Run-control technology is rapidly becoming a de facto standard for forensics retrieval within high-availability, Intel Xeon-class servers. How did this standard come to be established?
Successful deployment of mission-critical, high-availability systems is highly dependent upon accurate fault isolation of hardware, firmware and software faults. It is through detection and diagnosis of these faults that root cause is determined, and corrective action is taken – be it in the form of silicon changes, hardware updates, software patches, and the like.
Much of this isolation can be accomplished via OS-based diagnostics. But what happens if the main board CPU is not responsive and the OS routines cannot be run? Then out-of-band (OOB) mechanisms must be used, often based upon separate logic within the CPU which may be unaffected by the outage. And a means to communicate with this discrete logic must be present, to activate it and have it perform the necessary forensics retrieval.
Run-control is such a mechanism. Run-control refers to a (typically) JTAG-based OOB mechanism which activates specific debug logic within a processor. JTAG, plus possibly some sideband signals, is used to scan in and out specific information via TDI and TDO, and the state machine is controlled by TCK, TMS and (optionally) TRST. Run-control in some form is available on most modern CPUs above a certain complexity.
On Intel platforms, run-control is referred to as In-Target Probe (ITP). It forms the basis of modern hardware-assisted debuggers, such as ASSET’s SourcePoint tool. SourcePoint is a powerful source-level debugger, with support for Intel Processor Trace, Trace Hub, and Intel CScripts execution, among other capabilities.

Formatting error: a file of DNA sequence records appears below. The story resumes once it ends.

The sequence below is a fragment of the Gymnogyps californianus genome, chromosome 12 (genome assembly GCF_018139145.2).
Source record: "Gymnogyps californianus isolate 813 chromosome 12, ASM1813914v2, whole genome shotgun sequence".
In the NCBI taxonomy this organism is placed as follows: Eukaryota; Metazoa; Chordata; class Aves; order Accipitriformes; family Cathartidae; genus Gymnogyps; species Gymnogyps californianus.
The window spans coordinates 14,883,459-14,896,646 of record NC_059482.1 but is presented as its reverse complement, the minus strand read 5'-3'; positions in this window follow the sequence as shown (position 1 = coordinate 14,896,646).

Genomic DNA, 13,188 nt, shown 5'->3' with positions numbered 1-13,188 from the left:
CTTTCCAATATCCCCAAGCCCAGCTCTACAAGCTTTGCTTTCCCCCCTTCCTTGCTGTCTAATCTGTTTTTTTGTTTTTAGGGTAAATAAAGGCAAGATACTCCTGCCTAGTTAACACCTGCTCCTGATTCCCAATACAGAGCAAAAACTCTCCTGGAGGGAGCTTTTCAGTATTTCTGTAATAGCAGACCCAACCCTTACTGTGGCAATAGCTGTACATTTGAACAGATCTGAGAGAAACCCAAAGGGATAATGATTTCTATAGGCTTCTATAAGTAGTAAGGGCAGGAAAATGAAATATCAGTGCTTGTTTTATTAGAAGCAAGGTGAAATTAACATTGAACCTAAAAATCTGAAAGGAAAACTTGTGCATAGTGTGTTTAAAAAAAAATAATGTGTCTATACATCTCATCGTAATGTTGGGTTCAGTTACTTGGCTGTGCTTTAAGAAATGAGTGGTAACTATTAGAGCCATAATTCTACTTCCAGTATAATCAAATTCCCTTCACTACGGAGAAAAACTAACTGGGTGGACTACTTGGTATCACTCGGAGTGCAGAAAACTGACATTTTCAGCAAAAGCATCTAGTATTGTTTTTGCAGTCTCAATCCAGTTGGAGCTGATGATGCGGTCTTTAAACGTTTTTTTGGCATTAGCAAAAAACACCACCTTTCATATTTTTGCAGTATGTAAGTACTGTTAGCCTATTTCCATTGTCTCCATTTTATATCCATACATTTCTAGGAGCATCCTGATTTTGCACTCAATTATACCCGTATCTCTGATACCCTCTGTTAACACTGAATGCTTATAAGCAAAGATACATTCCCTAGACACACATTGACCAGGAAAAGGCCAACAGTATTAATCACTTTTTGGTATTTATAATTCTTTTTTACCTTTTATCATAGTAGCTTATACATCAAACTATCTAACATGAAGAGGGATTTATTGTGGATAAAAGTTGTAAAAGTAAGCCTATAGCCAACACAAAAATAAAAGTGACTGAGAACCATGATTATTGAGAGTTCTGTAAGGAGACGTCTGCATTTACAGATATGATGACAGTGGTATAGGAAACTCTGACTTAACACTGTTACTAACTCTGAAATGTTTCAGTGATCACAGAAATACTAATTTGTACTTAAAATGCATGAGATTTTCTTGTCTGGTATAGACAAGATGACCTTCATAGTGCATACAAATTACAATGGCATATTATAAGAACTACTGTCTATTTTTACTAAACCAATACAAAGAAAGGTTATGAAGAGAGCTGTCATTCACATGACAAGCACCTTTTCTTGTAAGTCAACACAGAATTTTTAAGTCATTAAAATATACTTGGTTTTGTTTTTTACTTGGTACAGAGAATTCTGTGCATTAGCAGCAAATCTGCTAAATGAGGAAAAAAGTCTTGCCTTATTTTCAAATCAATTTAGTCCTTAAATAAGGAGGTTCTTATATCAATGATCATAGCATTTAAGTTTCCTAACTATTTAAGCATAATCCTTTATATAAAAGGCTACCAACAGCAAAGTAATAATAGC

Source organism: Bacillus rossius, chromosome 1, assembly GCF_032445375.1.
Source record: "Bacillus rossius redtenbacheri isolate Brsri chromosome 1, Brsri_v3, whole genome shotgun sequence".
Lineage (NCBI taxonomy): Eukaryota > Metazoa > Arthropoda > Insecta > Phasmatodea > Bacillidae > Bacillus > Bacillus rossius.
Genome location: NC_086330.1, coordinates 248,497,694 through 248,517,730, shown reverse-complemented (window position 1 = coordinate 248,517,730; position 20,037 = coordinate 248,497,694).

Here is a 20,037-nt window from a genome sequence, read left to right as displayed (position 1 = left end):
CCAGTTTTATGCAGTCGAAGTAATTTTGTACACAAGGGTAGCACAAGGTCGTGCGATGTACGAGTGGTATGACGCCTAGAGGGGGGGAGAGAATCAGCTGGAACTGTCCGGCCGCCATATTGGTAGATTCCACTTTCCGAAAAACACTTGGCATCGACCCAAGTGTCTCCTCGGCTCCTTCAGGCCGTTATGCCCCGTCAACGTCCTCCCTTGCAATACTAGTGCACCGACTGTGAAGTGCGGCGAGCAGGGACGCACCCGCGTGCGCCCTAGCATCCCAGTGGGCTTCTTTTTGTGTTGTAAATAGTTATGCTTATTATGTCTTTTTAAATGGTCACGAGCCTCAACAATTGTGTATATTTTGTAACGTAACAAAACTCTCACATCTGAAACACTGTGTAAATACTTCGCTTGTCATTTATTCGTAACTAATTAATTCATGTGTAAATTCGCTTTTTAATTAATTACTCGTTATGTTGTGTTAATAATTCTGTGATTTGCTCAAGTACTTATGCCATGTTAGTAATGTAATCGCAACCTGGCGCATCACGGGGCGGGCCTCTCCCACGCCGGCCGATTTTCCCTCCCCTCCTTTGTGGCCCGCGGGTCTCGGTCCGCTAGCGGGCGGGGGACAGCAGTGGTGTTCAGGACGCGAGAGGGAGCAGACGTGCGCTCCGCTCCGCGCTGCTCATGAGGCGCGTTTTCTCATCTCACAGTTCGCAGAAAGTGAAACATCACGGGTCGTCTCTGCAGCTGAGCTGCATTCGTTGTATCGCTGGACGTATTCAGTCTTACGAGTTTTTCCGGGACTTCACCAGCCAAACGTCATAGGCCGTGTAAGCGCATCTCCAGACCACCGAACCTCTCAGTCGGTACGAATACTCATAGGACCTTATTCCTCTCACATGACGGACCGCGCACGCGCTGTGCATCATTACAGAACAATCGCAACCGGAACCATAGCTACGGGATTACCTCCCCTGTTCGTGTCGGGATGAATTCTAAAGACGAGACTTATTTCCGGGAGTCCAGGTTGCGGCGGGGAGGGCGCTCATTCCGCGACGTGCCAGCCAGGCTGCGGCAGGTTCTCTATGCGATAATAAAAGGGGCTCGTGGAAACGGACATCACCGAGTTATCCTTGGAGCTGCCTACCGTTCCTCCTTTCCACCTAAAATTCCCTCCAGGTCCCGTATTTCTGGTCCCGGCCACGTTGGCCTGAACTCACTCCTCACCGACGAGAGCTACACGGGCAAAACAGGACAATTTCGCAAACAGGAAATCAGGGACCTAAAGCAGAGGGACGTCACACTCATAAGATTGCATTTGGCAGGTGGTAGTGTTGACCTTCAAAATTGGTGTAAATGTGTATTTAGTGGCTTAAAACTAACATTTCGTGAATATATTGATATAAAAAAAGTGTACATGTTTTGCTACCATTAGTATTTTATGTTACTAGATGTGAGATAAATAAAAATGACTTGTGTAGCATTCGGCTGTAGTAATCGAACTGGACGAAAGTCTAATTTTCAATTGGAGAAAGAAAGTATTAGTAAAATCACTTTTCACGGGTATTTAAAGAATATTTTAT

A subset of SourcePoint’s functionality can be provided in-situ on a platform by embedding Intel ITP firmware within a target’s BMC. The underlying ITP primitives, such as EnterDebugMode, ReadMSR, WriteIO, etc. are made available within the BMC’s firmware stack, typically (but not limited to) being based upon Linux. The on-target topology looks like this:
This solution, first delivered by ASSET, became available on Cray’s supercomputers back in 2009. You can read the initial press release here: Cray announces partnership for embedded diagnostics in supercomputers. Further public information on this usage model is available in the Cray User Group paper, Cray XC System Level Diagnosability: Commands, Utilities and Diagnostic Tools for the Next Generation of HPC Systems. To quote from the Abstract:
The Cray XC system is significantly different from the previous generation Cray XE system. The Cray XC system is built using new technologies including transverse cooling, Intel processor based nodes, PCIe interface from the node to the network ASIC, Aries Network ASIC and Dragonfly topology. The diagnosability of a Cray XC system has also been improved by a new set of commands, utilities and diagnostics. This paper describes how these tools are used to aid in system level diagnosability of the Cray XC system.
For more information on ASSET’s implementation of embedded ITP, which we call ScanWorks Embedded Diagnostics (SED), please see our website at http://www.asset-intertech.com/products/embedded-diagnostics, and our technical overview (note: the latter requires registration).